Anne introduced the group to a real-world example of one of these badge systems being built at UC Davis for the Sustainable Agriculture & Food Systems Major (SA & FS). These efforts are led by Joanna Normoyle, the Experiential & Digital Media Learning Coordinator at UC Davis Agricultural Sustainability Institute.
The SA & FS badge system has five types of badges: skill, knowledge, honor, experience, and competence. Each type has a set of pre-determined badges that were designed based on program requirements, but the system also allows both faculty and students to develop other badges within each badge type.
Assessment within the program includes a portfolio component as well as the badges, and the plan is for the system to allow for peer assessment and review of portfolios as the program and badge system grows. Currently, badges are earned through the evaluation of an application that uses portfolio work as evidence of learning that is evaluated by faculty and mentors:
The assessment itself is still primarily offline - students present their work to a panel of faculty who evaluate the badge submissions - but the online platform allows for the collection, documentation and distribution of students’ work. Through the community elements of this platform, students are able to access other students’ shared work and learning pathways, to see connections to their own work and opportunities for further growth, and allow students to create a learning experience that suits their interests.
The SA & FS system allows students to design badges as part of the system, which opens up the discussion of the vigor of the badges being created. As Joanna pointed out, there are many ways that students are learning that mentors and instructors are not always aware of - particularly in a more independent learning environment like the one fostered at the Agricultural Sustainability Institute. These student-designed badges (which are moderated by a faculty member, currently Joanna) can reflect the learning happening in other courses, internships, or informal experiences that have value to the students.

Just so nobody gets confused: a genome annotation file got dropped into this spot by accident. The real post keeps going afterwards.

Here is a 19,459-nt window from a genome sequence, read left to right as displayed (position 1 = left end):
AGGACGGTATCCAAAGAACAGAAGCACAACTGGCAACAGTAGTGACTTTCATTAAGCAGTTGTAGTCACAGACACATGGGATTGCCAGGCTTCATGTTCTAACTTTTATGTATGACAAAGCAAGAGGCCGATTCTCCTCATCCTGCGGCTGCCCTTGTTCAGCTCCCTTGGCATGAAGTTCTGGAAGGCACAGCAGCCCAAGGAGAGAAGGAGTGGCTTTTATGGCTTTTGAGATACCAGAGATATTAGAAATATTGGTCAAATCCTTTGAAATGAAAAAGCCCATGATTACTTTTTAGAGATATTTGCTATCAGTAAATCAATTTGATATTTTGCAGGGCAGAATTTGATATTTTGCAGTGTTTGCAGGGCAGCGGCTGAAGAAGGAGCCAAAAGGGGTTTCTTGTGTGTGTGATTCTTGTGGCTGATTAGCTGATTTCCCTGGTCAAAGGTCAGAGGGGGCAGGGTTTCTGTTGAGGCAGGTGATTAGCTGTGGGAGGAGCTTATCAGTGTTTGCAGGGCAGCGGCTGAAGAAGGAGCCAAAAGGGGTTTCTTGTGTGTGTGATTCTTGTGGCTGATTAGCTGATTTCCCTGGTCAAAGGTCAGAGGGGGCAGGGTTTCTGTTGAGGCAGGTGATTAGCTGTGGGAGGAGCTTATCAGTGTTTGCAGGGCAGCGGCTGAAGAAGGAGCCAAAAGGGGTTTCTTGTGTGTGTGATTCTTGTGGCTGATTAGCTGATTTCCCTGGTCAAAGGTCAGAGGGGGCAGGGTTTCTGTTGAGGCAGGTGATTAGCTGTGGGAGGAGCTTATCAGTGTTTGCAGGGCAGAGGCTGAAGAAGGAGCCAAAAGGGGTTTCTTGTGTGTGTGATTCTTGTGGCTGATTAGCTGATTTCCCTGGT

Currently, the SA & FS badge system and online platform is not connected directly to university and graduation requirements. The program itself has been working towards competency-based learning and self-assessment for a number of years, and so they wanted to treat the badges as an extension of this exploration of students’ interests and development. Rather than tying them to traditional grades, they have chosen so far to keep them in the realm of ‘alternative’ credentials.
To find out more about the UC Davis Agricultural Sustainability Institute, check out the website: http://asi.ucdavis.edu/students/front-page
We look forward to continuing this course with you! See below for details of the next session.
Go to http://badges.coursesites.com/ to access more resources, information, and challenge assignments to earn badges.
Monday, March 31, 2-3:00 ET:
Introducing Mozilla’s BadgeKit
BadgeKit is a new set of open, foundational tools that will make the badging process easy and simple. BadgeKit will be launched by Mozilla’s Open Badges team in March of 2014. This session will provide a general overview of BadgeKit, including: Why BadgeKit? What is BadgeKit? A deeper look at BadgeKit tools, and more!